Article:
Date of Award

Winter 2021

Project Type


Program or Major


Degree Name

Doctor of Philosophy

First Advisor

Richard Messner

Second Advisor

Mark Lyon

Third Advisor

Gregory Chini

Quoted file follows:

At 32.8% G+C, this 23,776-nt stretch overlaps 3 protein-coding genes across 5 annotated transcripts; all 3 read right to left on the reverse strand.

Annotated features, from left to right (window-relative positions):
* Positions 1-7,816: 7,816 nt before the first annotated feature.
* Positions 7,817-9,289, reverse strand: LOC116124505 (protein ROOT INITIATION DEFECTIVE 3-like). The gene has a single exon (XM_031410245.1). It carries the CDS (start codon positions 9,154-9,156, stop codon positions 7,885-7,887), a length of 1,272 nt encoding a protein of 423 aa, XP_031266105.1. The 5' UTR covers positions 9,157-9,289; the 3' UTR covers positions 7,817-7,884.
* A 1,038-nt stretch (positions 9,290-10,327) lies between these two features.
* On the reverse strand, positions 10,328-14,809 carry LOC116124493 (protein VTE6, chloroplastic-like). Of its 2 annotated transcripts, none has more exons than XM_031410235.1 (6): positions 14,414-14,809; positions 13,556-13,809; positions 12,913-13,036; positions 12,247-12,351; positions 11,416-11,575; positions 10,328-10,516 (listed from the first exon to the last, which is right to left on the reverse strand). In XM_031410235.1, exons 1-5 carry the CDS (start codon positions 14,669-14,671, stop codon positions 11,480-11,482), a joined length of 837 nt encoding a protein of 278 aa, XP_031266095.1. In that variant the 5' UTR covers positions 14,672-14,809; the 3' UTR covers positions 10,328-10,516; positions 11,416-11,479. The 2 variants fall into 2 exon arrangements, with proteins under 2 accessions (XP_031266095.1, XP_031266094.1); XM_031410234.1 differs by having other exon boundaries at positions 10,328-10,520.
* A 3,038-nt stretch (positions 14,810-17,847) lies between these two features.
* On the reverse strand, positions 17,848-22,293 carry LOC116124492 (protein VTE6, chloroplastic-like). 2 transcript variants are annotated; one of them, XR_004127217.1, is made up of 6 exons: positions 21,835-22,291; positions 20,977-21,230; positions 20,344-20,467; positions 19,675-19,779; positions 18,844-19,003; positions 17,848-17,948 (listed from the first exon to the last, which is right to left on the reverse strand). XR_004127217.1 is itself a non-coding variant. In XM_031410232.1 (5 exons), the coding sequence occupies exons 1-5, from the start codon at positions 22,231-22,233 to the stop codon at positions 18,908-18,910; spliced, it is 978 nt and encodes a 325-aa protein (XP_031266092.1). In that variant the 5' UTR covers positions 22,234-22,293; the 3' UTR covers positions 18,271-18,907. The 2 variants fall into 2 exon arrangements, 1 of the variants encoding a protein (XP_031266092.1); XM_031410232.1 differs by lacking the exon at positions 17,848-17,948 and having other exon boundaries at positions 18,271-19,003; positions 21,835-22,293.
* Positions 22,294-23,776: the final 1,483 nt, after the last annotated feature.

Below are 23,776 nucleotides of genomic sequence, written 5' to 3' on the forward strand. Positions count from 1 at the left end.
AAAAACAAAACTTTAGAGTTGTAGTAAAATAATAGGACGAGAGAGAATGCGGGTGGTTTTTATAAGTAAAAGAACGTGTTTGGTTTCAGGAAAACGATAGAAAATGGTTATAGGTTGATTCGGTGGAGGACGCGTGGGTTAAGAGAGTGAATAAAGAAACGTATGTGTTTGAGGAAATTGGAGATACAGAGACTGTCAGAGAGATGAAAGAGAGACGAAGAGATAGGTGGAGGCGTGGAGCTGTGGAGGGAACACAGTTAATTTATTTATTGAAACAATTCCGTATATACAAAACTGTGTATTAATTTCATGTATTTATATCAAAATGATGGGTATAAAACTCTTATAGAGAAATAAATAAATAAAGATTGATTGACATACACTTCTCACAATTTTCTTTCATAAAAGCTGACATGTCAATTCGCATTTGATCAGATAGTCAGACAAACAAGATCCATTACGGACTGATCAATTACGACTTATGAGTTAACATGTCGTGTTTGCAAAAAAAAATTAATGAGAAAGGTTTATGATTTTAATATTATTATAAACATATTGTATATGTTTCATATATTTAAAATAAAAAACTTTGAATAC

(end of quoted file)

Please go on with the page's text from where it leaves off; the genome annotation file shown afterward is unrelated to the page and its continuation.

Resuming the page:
Biologically Inspired Computer VisionApplications of Computational Models of Primate Visual Systems in Computer Vision and Image Processing Reza Hojjaty Saeedy Abstract Biological vision systems are remarkable at extracting and analyzing the information that is essential for vital functional needs. They perform all these tasks with both high sensitivity and strong reliability. They can efficiently and quickly solve most of the difficult computa- tional problems that are still challenging for artificial systems, such as scene segmentation, 3D/depth perception, motion recognition, etc. So it is no surprise that biological vision systems have been a source of inspiration for computer vision problems. In this research, we aim to provide a computer vision task centric framework out of models primarily originating in biological vision studies. We try to address two specific tasks here: saliency detection and object classification. In both of these tasks we use features extracted from computational models of biological vision systems as a starting point for further processing. Saliency maps are 2D topographic maps that catch the most conspicuous regions of a scene, i.e. the pixels in an image that stand out against their neighboring pixels. So these maps can be thought of as representations of the human attention process and thus have a lot of applications in computer vision. We propose a cascade that combines two well- known computational models for perception of color and orientation in order to simulate the responses of the primary areas of the primate visual cortex. We use these responses as inputs to a spiking neural network(SNN) and finally the output of this SNN will serve as the input to our post-processing algorithm for saliency detection. Object classification/detection is the most studied task in computer vision and machine learning and it is interesting that while it looks trivial for humans it is a difficult problem for artificial systems. For this part of the thesis we also design a pipeline including feature extraction using biologically inspired systems, manifold learning for dimensionality reduction and self-organizing(vector quantization) neural network as a supervised method for prototype learning.